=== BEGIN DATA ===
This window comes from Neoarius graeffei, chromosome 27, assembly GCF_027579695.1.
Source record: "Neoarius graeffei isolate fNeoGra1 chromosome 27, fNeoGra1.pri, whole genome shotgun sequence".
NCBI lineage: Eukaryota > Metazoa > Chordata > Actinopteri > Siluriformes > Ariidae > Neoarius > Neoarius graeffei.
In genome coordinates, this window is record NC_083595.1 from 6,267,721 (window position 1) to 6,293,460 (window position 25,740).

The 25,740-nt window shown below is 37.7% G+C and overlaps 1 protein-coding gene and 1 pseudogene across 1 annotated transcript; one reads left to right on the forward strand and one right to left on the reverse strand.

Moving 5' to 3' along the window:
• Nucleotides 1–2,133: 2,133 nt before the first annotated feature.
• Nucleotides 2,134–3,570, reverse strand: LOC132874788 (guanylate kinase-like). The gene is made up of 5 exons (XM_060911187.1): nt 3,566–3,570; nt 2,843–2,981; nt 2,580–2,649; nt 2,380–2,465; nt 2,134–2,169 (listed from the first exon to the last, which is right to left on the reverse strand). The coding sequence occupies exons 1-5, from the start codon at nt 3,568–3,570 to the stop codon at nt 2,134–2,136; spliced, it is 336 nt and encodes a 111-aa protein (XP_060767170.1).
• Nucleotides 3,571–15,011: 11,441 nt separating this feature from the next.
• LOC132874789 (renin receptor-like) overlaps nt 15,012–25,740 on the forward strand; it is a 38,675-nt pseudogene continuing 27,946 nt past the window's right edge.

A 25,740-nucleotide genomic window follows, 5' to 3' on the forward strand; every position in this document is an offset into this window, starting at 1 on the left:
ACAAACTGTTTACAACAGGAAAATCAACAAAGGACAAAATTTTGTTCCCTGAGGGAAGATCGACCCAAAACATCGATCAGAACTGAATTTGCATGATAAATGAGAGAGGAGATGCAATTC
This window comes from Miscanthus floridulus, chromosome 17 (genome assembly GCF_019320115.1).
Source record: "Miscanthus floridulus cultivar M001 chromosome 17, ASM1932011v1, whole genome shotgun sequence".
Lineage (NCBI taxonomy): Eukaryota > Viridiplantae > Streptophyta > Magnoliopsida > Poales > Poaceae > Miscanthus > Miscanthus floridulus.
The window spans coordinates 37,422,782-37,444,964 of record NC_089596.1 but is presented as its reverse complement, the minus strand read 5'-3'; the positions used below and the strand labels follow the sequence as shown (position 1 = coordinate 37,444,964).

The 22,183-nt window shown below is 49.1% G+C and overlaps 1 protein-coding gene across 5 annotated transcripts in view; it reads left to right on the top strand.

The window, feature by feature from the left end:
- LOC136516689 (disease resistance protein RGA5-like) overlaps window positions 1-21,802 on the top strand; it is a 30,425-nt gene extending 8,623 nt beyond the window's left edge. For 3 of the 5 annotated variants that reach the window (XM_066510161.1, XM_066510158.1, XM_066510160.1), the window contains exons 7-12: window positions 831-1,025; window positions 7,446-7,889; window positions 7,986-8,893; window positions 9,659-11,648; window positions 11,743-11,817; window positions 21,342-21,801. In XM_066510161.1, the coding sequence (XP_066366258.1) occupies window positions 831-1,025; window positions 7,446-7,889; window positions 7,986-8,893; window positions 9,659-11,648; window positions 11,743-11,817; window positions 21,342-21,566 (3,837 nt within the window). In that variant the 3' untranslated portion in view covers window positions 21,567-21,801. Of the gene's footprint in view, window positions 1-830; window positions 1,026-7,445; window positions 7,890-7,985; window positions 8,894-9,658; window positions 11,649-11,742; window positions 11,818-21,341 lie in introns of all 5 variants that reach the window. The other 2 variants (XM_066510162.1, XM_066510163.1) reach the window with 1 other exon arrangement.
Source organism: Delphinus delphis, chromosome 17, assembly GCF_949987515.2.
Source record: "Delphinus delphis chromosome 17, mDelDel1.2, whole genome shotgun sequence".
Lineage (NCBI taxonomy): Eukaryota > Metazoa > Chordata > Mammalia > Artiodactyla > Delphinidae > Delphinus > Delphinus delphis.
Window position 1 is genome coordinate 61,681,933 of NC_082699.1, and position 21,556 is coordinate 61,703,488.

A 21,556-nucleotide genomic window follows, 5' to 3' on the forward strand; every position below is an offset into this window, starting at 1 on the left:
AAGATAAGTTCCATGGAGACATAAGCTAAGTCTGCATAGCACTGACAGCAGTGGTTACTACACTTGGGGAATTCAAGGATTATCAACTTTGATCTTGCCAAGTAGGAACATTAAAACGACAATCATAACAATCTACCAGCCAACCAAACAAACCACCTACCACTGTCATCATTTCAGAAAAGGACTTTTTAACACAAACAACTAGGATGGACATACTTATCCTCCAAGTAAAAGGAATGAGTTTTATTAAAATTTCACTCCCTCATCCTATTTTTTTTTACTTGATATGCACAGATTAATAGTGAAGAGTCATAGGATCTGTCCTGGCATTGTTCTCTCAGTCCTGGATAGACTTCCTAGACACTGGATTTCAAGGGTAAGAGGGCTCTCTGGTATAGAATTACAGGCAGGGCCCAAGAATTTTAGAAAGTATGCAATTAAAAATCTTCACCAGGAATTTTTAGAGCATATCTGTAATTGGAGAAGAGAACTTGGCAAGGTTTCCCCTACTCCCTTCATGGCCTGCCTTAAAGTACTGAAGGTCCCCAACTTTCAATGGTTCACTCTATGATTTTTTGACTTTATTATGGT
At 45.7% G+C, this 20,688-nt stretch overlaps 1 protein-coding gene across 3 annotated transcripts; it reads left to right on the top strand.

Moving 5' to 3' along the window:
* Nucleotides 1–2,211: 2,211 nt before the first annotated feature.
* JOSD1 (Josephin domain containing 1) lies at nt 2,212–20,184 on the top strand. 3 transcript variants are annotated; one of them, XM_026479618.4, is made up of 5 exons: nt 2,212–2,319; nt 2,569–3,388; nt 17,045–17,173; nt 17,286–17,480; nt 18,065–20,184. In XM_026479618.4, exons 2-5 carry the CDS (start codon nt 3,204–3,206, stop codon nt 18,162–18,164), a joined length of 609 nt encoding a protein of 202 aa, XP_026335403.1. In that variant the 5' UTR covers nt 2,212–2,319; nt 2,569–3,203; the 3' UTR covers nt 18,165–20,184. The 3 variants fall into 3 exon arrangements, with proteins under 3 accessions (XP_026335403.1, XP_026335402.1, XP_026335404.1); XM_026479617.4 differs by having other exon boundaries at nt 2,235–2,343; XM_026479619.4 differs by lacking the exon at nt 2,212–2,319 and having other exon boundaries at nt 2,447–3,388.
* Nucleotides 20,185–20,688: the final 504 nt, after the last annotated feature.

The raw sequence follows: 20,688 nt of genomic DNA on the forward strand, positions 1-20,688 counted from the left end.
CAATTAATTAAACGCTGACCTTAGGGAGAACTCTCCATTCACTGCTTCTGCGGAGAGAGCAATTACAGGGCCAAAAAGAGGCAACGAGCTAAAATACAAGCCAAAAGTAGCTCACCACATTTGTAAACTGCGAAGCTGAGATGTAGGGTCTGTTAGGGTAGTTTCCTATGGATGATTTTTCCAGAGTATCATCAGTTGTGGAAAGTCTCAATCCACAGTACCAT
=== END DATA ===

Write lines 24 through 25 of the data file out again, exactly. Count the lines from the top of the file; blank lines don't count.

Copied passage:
A 21,556-nucleotide genomic window follows, 5' to 3' on the forward strand; every position below is an offset into this window, starting at 1 on the left:
AAGATAAGTTCCATGGAGACATAAGCTAAGTCTGCATAGCACTGACAGCAGTGGTTACTACACTTGGGGAATTCAAGGATTATCAACTTTGATCTTGCCAAGTAGGAACATTAAAACGACAATCATAACAATCTACCAGCCAACCAAACAAACCACCTACCACTGTCATCATTTCAGAAAAGGACTTTTTAACACAAACAACTAGGATGGACATACTTATCCTCCAAGTAAAAGGAATGAGTTTTATTAAAATTTCACTCCCTCATCCTATTTTTTTTTACTTGATATGCACAGATTAATAGTGAAGAGTCATAGGATCTGTCCTGGCATTGTTCTCTCAGTCCTGGATAGACTTCCTAGACACTGGATTTCAAGGGTAAGAGGGCTCTCTGGTATAGAATTACAGGCAGGGCCCAAGAATTTTAGAAAGTATGCAATTAAAAATCTTCACCAGGAATTTTTAGAGCATATCTGTAATTGGAGAAGAGAACTTGGCAAGGTTTCCCCTACTCCCTTCATGGCCTGCCTTAAAGTACTGAAGGTCCCCAACTTTCAATGGTTCACTCTATGATTTTTTGACTTTATTATGGT